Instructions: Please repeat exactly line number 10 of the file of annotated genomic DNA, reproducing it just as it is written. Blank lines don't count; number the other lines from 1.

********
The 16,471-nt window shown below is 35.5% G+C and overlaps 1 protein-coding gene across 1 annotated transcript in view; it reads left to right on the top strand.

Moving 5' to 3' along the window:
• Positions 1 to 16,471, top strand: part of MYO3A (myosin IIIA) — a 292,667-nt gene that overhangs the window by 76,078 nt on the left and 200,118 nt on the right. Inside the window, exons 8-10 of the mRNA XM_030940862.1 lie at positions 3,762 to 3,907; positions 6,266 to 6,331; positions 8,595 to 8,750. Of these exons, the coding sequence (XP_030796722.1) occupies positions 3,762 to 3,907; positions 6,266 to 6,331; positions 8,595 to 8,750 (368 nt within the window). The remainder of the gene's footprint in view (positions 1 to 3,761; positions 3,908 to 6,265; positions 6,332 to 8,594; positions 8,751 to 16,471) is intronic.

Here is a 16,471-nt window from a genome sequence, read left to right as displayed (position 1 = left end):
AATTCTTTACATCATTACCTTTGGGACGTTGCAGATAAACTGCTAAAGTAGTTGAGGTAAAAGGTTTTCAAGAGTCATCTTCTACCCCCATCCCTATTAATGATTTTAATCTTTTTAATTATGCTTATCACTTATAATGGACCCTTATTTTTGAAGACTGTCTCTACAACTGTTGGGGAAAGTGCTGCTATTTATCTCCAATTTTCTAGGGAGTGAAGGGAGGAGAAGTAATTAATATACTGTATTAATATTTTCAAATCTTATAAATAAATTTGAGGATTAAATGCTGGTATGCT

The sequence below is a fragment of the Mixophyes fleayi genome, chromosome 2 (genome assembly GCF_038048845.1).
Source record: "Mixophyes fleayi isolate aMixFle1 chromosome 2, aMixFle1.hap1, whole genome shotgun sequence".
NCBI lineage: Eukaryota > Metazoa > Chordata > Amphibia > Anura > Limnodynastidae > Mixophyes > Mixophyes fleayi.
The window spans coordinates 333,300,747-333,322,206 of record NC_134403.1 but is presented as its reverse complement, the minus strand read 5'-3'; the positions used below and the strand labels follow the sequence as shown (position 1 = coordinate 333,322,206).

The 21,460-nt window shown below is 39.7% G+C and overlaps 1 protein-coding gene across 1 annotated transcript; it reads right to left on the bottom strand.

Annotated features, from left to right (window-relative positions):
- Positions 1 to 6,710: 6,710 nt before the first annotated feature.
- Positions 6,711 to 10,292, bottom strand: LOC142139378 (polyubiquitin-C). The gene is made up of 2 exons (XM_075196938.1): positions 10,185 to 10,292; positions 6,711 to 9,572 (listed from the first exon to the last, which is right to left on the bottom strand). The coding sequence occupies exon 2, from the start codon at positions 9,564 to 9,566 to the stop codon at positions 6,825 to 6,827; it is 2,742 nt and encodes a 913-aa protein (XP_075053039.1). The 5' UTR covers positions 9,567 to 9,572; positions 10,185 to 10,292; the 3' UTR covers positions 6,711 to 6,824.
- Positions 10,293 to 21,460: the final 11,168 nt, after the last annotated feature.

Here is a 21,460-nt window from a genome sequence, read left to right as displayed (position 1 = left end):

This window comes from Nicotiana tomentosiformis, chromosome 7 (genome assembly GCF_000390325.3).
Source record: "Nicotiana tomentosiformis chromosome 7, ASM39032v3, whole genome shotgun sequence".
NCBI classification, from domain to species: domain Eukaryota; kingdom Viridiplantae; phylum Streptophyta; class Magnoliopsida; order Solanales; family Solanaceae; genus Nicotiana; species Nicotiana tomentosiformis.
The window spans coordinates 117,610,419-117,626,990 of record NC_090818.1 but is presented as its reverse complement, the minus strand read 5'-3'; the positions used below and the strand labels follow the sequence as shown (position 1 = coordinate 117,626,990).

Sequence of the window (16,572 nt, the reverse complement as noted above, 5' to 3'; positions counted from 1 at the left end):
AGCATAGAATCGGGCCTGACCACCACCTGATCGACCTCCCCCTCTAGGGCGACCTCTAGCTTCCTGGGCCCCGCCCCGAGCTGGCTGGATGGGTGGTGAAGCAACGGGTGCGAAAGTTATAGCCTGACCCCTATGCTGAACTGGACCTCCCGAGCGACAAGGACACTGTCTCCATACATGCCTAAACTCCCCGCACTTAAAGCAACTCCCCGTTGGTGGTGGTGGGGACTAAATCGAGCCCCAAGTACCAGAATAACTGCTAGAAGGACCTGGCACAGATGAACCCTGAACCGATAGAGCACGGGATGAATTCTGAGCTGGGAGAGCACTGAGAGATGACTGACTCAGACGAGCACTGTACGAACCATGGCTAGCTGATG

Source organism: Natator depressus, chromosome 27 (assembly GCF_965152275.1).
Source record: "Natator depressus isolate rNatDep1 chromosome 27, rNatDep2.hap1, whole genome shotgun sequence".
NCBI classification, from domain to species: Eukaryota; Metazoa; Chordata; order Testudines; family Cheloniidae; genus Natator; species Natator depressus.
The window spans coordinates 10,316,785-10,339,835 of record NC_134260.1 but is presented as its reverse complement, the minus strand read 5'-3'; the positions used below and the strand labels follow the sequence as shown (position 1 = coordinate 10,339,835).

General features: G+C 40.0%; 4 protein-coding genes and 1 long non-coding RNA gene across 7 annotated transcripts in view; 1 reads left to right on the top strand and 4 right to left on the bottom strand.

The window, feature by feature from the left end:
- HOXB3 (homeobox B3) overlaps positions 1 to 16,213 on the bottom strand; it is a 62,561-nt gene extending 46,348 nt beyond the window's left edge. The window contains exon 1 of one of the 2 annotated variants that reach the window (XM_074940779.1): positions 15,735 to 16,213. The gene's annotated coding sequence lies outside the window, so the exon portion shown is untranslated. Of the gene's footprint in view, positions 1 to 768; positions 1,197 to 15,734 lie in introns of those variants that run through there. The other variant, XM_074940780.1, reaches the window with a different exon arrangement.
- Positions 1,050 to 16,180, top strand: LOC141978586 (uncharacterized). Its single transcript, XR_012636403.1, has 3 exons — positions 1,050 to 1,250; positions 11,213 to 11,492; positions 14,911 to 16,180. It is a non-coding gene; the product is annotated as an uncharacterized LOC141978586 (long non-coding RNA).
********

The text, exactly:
The 21,460-nt window shown below is 39.7% G+C and overlaps 1 protein-coding gene across 1 annotated transcript; it reads right to left on the bottom strand.